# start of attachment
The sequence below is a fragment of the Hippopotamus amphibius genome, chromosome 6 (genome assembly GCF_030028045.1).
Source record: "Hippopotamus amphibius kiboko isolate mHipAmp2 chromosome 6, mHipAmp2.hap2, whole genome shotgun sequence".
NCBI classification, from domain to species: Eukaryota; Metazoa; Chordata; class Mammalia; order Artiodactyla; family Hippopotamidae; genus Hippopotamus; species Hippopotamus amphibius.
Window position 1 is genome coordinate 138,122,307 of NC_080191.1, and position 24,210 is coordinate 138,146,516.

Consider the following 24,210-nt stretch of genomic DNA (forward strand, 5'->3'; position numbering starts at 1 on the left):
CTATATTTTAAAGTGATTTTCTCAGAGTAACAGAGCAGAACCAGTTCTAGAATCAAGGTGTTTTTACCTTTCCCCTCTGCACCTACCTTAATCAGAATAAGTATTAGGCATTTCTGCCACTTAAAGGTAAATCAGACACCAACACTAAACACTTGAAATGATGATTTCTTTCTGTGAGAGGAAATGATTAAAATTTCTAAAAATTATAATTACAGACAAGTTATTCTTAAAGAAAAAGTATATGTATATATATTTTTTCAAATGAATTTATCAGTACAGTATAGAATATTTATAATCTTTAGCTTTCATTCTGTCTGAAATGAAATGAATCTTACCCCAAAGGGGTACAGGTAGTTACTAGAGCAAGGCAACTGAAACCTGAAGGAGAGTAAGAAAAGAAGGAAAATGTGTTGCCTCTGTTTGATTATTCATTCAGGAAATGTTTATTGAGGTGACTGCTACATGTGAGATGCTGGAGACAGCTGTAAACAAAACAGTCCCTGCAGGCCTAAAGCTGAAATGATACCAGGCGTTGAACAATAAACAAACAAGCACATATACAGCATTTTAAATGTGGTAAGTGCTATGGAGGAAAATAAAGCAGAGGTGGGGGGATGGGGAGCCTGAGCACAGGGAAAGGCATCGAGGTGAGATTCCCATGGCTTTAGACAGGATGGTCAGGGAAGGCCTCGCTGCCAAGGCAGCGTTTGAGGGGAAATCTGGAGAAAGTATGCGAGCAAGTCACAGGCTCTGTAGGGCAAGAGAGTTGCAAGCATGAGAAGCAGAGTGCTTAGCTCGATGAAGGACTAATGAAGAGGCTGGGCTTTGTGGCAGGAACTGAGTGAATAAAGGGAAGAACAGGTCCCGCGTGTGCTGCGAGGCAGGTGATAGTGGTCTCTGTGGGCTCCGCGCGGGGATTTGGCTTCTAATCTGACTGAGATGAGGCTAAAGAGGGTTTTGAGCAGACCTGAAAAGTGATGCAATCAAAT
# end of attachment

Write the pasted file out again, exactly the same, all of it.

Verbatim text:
The sequence below is a fragment of the Hippopotamus amphibius genome, chromosome 6 (genome assembly GCF_030028045.1).
Source record: "Hippopotamus amphibius kiboko isolate mHipAmp2 chromosome 6, mHipAmp2.hap2, whole genome shotgun sequence".
NCBI classification, from domain to species: Eukaryota; Metazoa; Chordata; class Mammalia; order Artiodactyla; family Hippopotamidae; genus Hippopotamus; species Hippopotamus amphibius.
Window position 1 is genome coordinate 138,122,307 of NC_080191.1, and position 24,210 is coordinate 138,146,516.

Consider the following 24,210-nt stretch of genomic DNA (forward strand, 5'->3'; position numbering starts at 1 on the left):
CTATATTTTAAAGTGATTTTCTCAGAGTAACAGAGCAGAACCAGTTCTAGAATCAAGGTGTTTTTACCTTTCCCCTCTGCACCTACCTTAATCAGAATAAGTATTAGGCATTTCTGCCACTTAAAGGTAAATCAGACACCAACACTAAACACTTGAAATGATGATTTCTTTCTGTGAGAGGAAATGATTAAAATTTCTAAAAATTATAATTACAGACAAGTTATTCTTAAAGAAAAAGTATATGTATATATATTTTTTCAAATGAATTTATCAGTACAGTATAGAATATTTATAATCTTTAGCTTTCATTCTGTCTGAAATGAAATGAATCTTACCCCAAAGGGGTACAGGTAGTTACTAGAGCAAGGCAACTGAAACCTGAAGGAGAGTAAGAAAAGAAGGAAAATGTGTTGCCTCTGTTTGATTATTCATTCAGGAAATGTTTATTGAGGTGACTGCTACATGTGAGATGCTGGAGACAGCTGTAAACAAAACAGTCCCTGCAGGCCTAAAGCTGAAATGATACCAGGCGTTGAACAATAAACAAACAAGCACATATACAGCATTTTAAATGTGGTAAGTGCTATGGAGGAAAATAAAGCAGAGGTGGGGGGATGGGGAGCCTGAGCACAGGGAAAGGCATCGAGGTGAGATTCCCATGGCTTTAGACAGGATGGTCAGGGAAGGCCTCGCTGCCAAGGCAGCGTTTGAGGGGAAATCTGGAGAAAGTATGCGAGCAAGTCACAGGCTCTGTAGGGCAAGAGAGTTGCAAGCATGAGAAGCAGAGTGCTTAGCTCGATGAAGGACTAATGAAGAGGCTGGGCTTTGTGGCAGGAACTGAGTGAATAAAGGGAAGAACAGGTCCCGCGTGTGCTGCGAGGCAGGTGATAGTGGTCTCTGTGGGCTCCGCGCGGGGATTTGGCTTCTAATCTGACTGAGATGAGGCTAAAGAGGGTTTTGAGCAGACCTGAAAAGTGATGCAATCAAAT